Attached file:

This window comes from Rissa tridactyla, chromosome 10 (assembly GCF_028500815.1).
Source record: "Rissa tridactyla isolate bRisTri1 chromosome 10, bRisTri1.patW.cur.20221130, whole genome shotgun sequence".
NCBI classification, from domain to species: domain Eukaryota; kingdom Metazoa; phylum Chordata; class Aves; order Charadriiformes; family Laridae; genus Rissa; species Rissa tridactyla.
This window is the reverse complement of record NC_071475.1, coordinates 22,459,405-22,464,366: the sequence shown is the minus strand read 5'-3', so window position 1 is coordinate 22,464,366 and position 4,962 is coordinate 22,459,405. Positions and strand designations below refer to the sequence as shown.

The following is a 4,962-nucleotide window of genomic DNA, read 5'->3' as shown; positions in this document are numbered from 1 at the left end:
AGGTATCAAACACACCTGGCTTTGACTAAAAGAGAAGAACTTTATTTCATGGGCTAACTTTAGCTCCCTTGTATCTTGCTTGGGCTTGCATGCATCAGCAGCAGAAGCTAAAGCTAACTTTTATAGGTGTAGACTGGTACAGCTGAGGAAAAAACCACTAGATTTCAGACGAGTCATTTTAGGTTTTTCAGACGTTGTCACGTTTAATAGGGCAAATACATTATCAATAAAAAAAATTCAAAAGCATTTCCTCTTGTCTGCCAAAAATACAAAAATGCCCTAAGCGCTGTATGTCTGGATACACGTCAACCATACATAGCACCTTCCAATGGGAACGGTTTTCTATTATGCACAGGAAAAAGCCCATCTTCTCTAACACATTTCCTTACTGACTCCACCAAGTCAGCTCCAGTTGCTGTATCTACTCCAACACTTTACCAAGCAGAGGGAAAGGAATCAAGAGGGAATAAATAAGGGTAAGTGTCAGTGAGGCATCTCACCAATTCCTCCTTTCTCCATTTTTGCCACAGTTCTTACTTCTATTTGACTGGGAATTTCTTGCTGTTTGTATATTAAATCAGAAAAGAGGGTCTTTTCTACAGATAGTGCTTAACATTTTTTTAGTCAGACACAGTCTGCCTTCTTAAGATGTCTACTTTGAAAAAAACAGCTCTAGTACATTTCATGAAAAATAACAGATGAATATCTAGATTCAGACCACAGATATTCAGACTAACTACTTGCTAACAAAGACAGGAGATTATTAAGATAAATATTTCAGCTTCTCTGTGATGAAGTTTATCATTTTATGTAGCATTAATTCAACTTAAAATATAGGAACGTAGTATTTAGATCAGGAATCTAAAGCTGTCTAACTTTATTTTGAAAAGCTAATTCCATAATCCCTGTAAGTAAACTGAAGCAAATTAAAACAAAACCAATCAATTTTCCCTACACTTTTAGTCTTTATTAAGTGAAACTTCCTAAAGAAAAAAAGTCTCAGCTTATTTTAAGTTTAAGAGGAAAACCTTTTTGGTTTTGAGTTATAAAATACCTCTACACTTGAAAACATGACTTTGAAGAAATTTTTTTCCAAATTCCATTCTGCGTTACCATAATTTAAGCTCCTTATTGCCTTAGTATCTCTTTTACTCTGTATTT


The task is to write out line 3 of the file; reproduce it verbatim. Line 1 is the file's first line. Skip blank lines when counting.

NCBI classification, from domain to species: domain Eukaryota; kingdom Metazoa; phylum Chordata; class Aves; order Charadriiformes; family Laridae; genus Rissa; species Rissa tridactyla.